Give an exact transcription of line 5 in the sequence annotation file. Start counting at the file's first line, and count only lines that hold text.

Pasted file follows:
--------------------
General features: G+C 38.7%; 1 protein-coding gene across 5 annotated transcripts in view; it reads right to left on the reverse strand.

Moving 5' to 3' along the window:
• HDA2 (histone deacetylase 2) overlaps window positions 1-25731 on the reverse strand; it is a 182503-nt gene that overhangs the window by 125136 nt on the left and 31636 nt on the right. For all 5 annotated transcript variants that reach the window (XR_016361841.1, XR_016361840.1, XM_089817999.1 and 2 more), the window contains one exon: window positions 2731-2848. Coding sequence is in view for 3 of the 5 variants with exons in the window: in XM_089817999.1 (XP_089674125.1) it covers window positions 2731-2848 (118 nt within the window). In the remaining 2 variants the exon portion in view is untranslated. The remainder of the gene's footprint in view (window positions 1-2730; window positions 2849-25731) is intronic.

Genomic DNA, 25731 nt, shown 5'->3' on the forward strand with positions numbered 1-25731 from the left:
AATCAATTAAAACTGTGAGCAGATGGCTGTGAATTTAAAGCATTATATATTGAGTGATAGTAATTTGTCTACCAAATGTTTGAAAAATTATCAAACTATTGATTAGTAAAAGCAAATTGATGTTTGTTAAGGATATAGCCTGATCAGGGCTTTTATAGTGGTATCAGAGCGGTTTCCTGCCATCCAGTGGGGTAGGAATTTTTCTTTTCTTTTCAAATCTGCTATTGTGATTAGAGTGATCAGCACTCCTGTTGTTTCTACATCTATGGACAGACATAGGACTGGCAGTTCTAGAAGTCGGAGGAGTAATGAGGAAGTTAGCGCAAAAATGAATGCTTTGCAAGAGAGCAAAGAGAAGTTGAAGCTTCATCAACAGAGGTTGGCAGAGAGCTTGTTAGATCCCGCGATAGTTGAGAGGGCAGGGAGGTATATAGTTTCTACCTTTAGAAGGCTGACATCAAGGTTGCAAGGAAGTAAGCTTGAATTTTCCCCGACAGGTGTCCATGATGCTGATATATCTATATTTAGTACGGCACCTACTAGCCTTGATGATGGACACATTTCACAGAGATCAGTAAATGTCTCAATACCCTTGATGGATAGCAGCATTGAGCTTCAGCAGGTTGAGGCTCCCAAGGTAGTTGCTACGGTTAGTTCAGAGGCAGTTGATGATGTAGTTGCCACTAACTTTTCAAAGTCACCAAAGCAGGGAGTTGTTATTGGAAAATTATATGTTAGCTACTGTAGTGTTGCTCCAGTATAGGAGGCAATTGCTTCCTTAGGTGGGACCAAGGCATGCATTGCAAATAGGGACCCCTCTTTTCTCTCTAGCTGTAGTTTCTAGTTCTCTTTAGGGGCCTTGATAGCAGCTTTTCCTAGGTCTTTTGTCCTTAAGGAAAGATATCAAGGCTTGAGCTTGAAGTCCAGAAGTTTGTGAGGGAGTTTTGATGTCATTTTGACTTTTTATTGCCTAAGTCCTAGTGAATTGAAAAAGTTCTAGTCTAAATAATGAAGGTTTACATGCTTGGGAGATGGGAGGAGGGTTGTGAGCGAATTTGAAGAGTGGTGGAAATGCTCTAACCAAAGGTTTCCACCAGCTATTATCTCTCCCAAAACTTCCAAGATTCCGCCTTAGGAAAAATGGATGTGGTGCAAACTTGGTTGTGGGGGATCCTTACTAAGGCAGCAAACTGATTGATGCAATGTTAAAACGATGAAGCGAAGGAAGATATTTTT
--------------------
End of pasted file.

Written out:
AATCAATTAAAACTGTGAGCAGATGGCTGTGAATTTAAAGCATTATATATTGAGTGATAGTAATTTGTCTACCAAATGTTTGAAAAATTATCAAACTATTGATTAGTAAAAGCAAATTGATGTTTGTTAAGGATATAGCCTGATCAGGGCTTTTATAGTGGTATCAGAGCGGTTTCCTGCCATCCAGTGGGGTAGGAATTTTTCTTTTCTTTTCAAATCTGCTATTGTGATTAGAGTGATCAGCACTCCTGTTGTTTCTACATCTATGGACAGACATAGGACTGGCAGTTCTAGAAGTCGGAGGAGTAATGAGGAAGTTAGCGCAAAAATGAATGCTTTGCAAGAGAGCAAAGAGAAGTTGAAGCTTCATCAACAGAGGTTGGCAGAGAGCTTGTTAGATCCCGCGATAGTTGAGAGGGCAGGGAGGTATATAGTTTCTACCTTTAGAAGGCTGACATCAAGGTTGCAAGGAAGTAAGCTTGAATTTTCCCCGACAGGTGTCCATGATGCTGATATATCTATATTTAGTACGGCACCTACTAGCCTTGATGATGGACACATTTCACAGAGATCAGTAAATGTCTCAATACCCTTGATGGATAGCAGCATTGAGCTTCAGCAGGTTGAGGCTCCCAAGGTAGTTGCTACGGTTAGTTCAGAGGCAGTTGATGATGTAGTTGCCACTAACTTTTCAAAGTCACCAAAGCAGGGAGTTGTTATTGGAAAATTATATGTTAGCTACTGTAGTGTTGCTCCAGTATAGGAGGCAATTGCTTCCTTAGGTGGGACCAAGGCATGCATTGCAAATAGGGACCCCTCTTTTCTCTCTAGCTGTAGTTTCTAGTTCTCTTTAGGGGCCTTGATAGCAGCTTTTCCTAGGTCTTTTGTCCTTAAGGAAAGATATCAAGGCTTGAGCTTGAAGTCCAGAAGTTTGTGAGGGAGTTTTGATGTCATTTTGACTTTTTATTGCCTAAGTCCTAGTGAATTGAAAAAGTTCTAGTCTAAATAATGAAGGTTTACATGCTTGGGAGATGGGAGGAGGGTTGTGAGCGAATTTGAAGAGTGGTGGAAATGCTCTAACCAAAGGTTTCCACCAGCTATTATCTCTCCCAAAACTTCCAAGATTCCGCCTTAGGAAAAATGGATGTGGTGCAAACTTGGTTGTGGGGGATCCTTACTAAGGCAGCAAACTGATTGATGCAATGTTAAAACGATGAAGCGAAGGAAGATATTTTT